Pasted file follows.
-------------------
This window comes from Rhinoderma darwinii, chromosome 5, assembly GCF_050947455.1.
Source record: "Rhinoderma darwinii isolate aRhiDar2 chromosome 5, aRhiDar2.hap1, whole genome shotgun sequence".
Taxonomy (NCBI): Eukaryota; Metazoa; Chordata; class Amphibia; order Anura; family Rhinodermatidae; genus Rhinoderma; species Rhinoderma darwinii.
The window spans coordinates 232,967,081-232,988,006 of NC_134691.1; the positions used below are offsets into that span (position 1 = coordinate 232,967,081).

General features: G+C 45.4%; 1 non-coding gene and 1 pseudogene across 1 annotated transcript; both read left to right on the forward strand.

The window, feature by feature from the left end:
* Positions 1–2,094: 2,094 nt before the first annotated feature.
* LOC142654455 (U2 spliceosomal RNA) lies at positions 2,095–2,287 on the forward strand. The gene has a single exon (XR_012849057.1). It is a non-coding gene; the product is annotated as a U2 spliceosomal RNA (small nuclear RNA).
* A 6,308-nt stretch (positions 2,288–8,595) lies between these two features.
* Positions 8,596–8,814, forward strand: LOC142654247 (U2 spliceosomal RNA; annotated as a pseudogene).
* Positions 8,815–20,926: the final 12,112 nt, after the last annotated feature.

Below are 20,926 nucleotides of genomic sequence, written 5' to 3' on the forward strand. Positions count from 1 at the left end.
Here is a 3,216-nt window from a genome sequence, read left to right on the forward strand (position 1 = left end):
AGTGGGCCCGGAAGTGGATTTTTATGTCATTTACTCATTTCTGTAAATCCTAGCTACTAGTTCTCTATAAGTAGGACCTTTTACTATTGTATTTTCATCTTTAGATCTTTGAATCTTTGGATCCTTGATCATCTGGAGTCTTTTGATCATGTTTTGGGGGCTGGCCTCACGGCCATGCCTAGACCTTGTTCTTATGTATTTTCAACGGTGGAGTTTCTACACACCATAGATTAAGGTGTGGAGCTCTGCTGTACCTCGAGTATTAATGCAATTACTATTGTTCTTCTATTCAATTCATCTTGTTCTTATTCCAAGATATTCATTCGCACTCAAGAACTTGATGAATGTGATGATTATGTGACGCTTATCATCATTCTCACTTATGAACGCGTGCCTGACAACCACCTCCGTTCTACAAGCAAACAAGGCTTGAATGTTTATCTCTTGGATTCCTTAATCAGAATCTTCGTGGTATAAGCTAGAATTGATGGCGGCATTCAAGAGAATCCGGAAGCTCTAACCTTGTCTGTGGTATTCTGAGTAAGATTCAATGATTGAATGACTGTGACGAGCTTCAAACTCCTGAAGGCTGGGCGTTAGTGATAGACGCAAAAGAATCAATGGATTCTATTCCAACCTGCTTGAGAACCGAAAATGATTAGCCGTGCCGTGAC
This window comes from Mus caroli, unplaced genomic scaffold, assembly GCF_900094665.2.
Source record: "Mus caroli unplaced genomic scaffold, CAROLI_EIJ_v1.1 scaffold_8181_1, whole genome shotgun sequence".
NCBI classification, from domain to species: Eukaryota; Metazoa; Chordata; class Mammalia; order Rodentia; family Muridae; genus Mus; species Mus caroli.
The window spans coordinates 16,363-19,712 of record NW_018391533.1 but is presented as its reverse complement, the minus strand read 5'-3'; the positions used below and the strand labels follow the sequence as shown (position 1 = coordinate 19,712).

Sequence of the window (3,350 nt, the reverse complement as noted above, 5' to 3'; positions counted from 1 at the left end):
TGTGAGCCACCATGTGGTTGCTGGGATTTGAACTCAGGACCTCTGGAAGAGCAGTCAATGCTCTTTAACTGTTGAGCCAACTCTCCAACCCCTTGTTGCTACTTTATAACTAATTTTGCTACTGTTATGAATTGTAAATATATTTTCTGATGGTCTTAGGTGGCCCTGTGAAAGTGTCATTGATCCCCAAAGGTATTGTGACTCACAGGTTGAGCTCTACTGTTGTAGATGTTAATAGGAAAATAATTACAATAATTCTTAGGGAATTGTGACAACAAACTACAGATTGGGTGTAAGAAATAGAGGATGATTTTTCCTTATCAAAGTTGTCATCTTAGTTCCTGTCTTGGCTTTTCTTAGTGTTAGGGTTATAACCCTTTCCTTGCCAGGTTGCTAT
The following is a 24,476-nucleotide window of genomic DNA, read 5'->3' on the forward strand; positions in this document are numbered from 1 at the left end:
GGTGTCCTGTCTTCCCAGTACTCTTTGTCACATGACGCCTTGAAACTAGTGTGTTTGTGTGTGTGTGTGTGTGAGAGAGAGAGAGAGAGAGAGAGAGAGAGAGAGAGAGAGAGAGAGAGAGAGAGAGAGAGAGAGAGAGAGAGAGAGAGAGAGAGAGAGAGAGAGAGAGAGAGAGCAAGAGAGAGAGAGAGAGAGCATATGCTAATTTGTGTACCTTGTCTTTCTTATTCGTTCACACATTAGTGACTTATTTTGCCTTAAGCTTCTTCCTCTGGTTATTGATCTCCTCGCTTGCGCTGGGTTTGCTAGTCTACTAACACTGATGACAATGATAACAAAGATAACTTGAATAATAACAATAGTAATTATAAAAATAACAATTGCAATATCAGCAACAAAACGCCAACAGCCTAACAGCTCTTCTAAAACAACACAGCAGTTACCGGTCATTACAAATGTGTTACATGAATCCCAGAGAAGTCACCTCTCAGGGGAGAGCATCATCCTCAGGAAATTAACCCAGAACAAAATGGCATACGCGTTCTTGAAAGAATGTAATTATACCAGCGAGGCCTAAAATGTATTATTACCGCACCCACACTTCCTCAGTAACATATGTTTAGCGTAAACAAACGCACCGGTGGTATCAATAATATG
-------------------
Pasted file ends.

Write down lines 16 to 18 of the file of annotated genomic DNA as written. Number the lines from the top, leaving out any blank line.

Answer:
Source record: "Mus caroli unplaced genomic scaffold, CAROLI_EIJ_v1.1 scaffold_8181_1, whole genome shotgun sequence".
NCBI classification, from domain to species: Eukaryota; Metazoa; Chordata; class Mammalia; order Rodentia; family Muridae; genus Mus; species Mus caroli.
The window spans coordinates 16,363-19,712 of record NW_018391533.1 but is presented as its reverse complement, the minus strand read 5'-3'; the positions used below and the strand labels follow the sequence as shown (position 1 = coordinate 19,712).